“FDOT accommodates the desires of the city, even against its best engineering advice. That means safety and functionality may be adversely affected. That works against best practices. The reason restoration of the traffic flow was recommended by the design engineers is that a roundabout is a speed control, traffic calming device as well as a facilitation of volume through the continuous flow intersection. Elimination of the traffic flow to and from Gulfstream would encourage aggressive drivers going north on Tamiami Trail to intimidate others into letting them speed through the intersection. That would interfere in the safe traffic flow through the intersection and the low speed, continuous flow that the intersection was designed to facilitate. That speeding would endanger pedestrians along the series of roundabouts as well. The slip lane reduces that loss of safety by half.”
Benz concluded her statement by noting that the design of the roundabout “is the decision the community worked out through long and difficult negotiations.”
Debating safety and timeline
During the Nov. 1 board discussion, in response to a question from Vice Mayor Arroyo, City Engineer Patel said, “From a walkability standpoint, the three-legged [roundabout] would be safer,” as it would have fewer “conflict points.” He was referring to areas where drivers have to be aware of pedestrians and bicyclists crossing the roundabout.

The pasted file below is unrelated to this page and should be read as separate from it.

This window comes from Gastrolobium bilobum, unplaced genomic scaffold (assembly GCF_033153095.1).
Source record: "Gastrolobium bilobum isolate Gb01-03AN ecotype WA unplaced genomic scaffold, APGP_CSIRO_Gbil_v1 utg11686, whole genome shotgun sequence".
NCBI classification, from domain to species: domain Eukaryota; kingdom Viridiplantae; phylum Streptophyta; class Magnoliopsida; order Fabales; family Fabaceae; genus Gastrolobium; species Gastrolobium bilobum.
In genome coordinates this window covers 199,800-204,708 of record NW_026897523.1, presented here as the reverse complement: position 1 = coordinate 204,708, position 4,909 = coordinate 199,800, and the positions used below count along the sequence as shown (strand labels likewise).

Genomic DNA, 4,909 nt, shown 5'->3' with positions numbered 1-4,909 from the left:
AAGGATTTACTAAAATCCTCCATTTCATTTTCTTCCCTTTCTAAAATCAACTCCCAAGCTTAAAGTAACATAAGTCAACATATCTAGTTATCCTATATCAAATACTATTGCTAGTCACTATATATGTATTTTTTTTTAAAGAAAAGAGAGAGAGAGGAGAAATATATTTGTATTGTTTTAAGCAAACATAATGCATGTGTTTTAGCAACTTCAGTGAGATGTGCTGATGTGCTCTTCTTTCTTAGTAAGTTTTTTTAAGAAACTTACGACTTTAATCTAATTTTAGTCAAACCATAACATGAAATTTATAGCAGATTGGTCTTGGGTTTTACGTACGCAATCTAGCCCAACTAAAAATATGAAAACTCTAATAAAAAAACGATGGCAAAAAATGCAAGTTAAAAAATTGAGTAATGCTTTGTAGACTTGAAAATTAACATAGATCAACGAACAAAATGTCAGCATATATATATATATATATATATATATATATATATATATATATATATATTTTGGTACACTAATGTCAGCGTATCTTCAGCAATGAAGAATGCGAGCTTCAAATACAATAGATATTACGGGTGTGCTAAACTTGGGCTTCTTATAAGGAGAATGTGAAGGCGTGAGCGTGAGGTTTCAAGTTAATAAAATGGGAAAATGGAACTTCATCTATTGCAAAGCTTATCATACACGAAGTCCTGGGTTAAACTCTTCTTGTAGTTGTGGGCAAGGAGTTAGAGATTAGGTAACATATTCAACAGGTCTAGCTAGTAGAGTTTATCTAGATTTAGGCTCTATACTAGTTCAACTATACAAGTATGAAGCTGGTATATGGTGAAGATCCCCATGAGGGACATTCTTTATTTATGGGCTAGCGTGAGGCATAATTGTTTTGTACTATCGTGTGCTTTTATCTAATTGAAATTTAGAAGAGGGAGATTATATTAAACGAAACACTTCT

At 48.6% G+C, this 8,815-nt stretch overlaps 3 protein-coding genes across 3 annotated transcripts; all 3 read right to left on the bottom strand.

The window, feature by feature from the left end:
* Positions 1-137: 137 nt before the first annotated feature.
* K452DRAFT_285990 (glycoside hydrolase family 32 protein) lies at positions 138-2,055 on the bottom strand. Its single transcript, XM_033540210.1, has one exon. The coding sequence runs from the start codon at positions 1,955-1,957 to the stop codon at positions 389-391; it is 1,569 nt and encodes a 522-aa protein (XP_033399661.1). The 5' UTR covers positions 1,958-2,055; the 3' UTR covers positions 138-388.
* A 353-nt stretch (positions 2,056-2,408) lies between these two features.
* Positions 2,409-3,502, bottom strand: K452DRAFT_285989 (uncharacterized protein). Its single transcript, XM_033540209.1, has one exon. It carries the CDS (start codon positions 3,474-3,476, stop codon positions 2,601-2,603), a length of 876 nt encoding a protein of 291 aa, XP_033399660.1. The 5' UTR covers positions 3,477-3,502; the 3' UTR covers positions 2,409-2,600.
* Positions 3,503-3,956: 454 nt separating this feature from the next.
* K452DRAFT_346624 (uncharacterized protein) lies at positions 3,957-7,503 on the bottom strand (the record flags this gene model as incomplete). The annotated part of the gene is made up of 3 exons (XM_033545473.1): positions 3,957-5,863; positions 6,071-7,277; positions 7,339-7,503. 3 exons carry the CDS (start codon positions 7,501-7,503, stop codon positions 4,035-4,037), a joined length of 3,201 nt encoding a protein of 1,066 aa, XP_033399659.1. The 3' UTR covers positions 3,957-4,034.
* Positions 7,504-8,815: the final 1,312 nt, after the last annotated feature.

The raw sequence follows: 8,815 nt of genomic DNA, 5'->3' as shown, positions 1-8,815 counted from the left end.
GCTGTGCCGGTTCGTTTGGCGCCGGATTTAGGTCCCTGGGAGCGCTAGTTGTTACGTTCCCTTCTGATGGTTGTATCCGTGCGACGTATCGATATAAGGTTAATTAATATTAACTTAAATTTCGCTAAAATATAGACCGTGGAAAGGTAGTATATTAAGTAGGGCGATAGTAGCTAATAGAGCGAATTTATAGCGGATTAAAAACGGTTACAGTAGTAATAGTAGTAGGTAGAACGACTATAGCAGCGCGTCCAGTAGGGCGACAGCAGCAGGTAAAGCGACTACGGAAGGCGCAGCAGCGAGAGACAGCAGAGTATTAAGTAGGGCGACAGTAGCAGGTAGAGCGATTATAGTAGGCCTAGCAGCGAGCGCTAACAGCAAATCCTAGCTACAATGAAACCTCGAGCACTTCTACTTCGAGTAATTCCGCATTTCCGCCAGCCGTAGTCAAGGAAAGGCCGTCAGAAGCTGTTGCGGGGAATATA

When Arroyo asked about the greatest benefits of having extra access points, Patel explained that, with the expectation that the city’s population will continue to grow, drivers would have more options for different routes, so they could get where they want to go.
Patel further noted that FDOT staff has said that “the roundabout would be more efficient” with both east- and westbound access points, because the more traffic that flows into the roundabout, the slower the vehicles move. That acts as a traffic calming measure, Patel pointed out.
In response to a question from Commissioner Kyle Scott Battie, Patel said that FDOT’s traffic model had shown that, with eastbound and westbound accesses, the roundabout would be 15% more efficient.